Conversations For Transformation: Essays Inspired By The Ideas Of Werner Erhard

Conversations For Transformation

Essays By Laurence Platt

Inspired By The Ideas Of Werner Erhard

And More


Taking Responsibility For It All

Partrick Ridge, Mount Veeder Appellation, Napa Valley, California, USA

March 3, 2021

"Either you decide to stay in the shallow end of the pool, or you go out in the ocean." ... Christopher Reeve aka Superman

This essay, Taking Responsibility For It All, is the companion piece to Cause In The Matter II: Congruent With Life.

During this epic inquiry I've been in and am still in as I ongoingly discover for myself what it is to be a human being transformed, and what gets in my way of living my life transformed, I'm trying on Werner's idea of taking responsibility for it all. It's a daunting one, and a mighty one - and mightily misconstrued (indeed, I myself am an ex-misconstrue-er). Where there's responsibility in my life, I have power and leverage. Yet the idea of taking responsibility for it all?  Like taking responsibility for the rain, the tides, the Earth spinning on its axis? That never occurred as within reach. That just seemed beyond the scope  of what's possible for human beings.

Whether I take responsibility for the rain, the tides, or the Earth spinning on its axis, or not, it still rains, the tides still ebb and flow, and the Earth still spins ie it all happens anyway. So what is it exactly for me to take responsibility for it all in a way that gives leverage? Here's what I got: if there's leverage in taking responsibility for it all, it begins with me taking responsibility for my experience  of it all. I got that being around Werner. That's the access to real power! That's the gamechanger.

When we're being responsible for our experience of it all, we're being cause in the matter of our experience of what happens, whether or not it's true  that we cause what happens. Look: it may not be true  that what happens, happens because we cause what happens ("because  ..." is after all, a superstition). So other than being able to bring our observations to bear, we may have less power over what happens than our folk lore and superstitions account for or agree to (I did say "may"  be).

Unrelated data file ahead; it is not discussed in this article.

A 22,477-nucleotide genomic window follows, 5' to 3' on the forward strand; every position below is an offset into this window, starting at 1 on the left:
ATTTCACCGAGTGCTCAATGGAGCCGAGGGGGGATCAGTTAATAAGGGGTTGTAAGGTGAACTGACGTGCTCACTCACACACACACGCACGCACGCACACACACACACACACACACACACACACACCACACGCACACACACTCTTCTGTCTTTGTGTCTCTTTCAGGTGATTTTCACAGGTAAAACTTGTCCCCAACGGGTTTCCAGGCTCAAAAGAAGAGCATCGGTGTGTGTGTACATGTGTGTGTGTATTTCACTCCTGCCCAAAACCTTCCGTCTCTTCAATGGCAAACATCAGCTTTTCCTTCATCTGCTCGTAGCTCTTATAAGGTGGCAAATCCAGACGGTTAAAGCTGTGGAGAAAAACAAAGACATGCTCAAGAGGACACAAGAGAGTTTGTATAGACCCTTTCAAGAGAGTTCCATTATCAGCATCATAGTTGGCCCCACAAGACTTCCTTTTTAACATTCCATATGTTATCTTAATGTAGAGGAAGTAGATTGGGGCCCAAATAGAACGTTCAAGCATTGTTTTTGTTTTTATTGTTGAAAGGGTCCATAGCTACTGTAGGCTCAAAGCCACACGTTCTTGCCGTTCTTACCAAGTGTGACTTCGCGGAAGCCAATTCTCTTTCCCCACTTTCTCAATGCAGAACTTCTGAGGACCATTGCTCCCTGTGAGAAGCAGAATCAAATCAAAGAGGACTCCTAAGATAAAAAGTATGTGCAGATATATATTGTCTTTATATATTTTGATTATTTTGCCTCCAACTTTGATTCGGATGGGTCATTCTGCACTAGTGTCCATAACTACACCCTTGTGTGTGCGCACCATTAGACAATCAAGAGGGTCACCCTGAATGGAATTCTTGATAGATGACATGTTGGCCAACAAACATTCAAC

As a matter of a responsibility of a higher order, I do seem to have power in the matter of my own experience of what's happening. What first shows up simply as my default view of what's happening, is transformed when I bring my language to bear on my experience of what's happening, recognizing that "is" (as in "This is  what's happening ...") is also a superstition. If that lands for you as far-fetched, unhinged, or flat-out wrong, join the club (hint: don't listen it as a fact  - it's a possibility).

Slowly it dawned on me that what happens, is what I say  happens. That's powerful. What happens, beginning with my experience of what happens, is a function of what I say happens ie of my languaging of it. There is no "is", so there's no "is happens"  outside of my experience of and what I say happens. And in my language as a matter of my integrity, I have zero tolerance  for lying about what I experience happens (that's a conversation for another occasion). Consider this: if what happens is "what I say  happens", then what happens is not  "what happens". That's a confusing paradox if ever there was one. Whether or not it's true that I do cause what happens, I'll stake / ante (ie I'm willing look at my life) from the vantage point that I at least cause my experience of what happens ie from the vantage point that I'm responsible for my own experience of what happens. And that gives me access to having leverage in the matter of taking responsibility for it all, as the alternative to being bounced around on the game tables of life like the puck in a Carroms  game or the ball in Bagatelle  and / or Pinball  ie like just another victim of circumstance.

When I look at my life from the vantage point of causing / being responsible for my own experience, it's clearly incongruent with blaming others for my experience. So I infer it's a requirement  I forfeit my right to blame others for my experience if I intend to honor my ownership of my experience, and the leverage doing so brings.

When I forfeit my right to blame others for my experience, I regain ownership of my experience, I regain the power to transform my life ie I regain stewardship of my own transformation. That's the wealth that comes from taking responsibility for it all, access to which begins with us taking responsibility for our experience of it all.

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© Laurence Platt - 2021 Permission